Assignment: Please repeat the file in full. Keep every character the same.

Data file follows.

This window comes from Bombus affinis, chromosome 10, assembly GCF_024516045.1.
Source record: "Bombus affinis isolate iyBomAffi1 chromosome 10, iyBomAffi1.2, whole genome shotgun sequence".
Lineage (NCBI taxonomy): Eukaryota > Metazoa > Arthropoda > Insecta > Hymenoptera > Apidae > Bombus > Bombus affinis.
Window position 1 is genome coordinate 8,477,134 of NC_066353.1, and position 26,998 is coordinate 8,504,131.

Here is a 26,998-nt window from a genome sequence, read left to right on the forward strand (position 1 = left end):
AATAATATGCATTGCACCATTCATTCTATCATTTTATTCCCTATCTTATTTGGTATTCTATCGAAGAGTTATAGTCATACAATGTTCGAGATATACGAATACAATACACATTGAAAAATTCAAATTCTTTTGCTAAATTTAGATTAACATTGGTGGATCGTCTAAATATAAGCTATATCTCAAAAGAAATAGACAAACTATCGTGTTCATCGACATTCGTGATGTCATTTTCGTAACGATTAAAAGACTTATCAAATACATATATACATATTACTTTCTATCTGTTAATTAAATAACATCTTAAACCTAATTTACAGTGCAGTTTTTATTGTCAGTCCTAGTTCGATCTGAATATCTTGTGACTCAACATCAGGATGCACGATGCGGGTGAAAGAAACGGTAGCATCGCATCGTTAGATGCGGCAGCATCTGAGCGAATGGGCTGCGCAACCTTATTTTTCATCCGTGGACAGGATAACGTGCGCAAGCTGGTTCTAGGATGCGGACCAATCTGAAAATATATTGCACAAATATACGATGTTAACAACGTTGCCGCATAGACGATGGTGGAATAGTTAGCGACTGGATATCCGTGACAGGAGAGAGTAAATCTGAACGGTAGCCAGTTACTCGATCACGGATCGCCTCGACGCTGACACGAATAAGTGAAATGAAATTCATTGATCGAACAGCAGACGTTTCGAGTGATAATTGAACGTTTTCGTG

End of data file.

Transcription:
This window comes from Bombus affinis, chromosome 10, assembly GCF_024516045.1.
Source record: "Bombus affinis isolate iyBomAffi1 chromosome 10, iyBomAffi1.2, whole genome shotgun sequence".
Lineage (NCBI taxonomy): Eukaryota > Metazoa > Arthropoda > Insecta > Hymenoptera > Apidae > Bombus > Bombus affinis.
Window position 1 is genome coordinate 8,477,134 of NC_066353.1, and position 26,998 is coordinate 8,504,131.

Here is a 26,998-nt window from a genome sequence, read left to right on the forward strand (position 1 = left end):
AATAATATGCATTGCACCATTCATTCTATCATTTTATTCCCTATCTTATTTGGTATTCTATCGAAGAGTTATAGTCATACAATGTTCGAGATATACGAATACAATACACATTGAAAAATTCAAATTCTTTTGCTAAATTTAGATTAACATTGGTGGATCGTCTAAATATAAGCTATATCTCAAAAGAAATAGACAAACTATCGTGTTCATCGACATTCGTGATGTCATTTTCGTAACGATTAAAAGACTTATCAAATACATATATACATATTACTTTCTATCTGTTAATTAAATAACATCTTAAACCTAATTTACAGTGCAGTTTTTATTGTCAGTCCTAGTTCGATCTGAATATCTTGTGACTCAACATCAGGATGCACGATGCGGGTGAAAGAAACGGTAGCATCGCATCGTTAGATGCGGCAGCATCTGAGCGAATGGGCTGCGCAACCTTATTTTTCATCCGTGGACAGGATAACGTGCGCAAGCTGGTTCTAGGATGCGGACCAATCTGAAAATATATTGCACAAATATACGATGTTAACAACGTTGCCGCATAGACGATGGTGGAATAGTTAGCGACTGGATATCCGTGACAGGAGAGAGTAAATCTGAACGGTAGCCAGTTACTCGATCACGGATCGCCTCGACGCTGACACGAATAAGTGAAATGAAATTCATTGATCGAACAGCAGACGTTTCGAGTGATAATTGAACGTTTTCGTG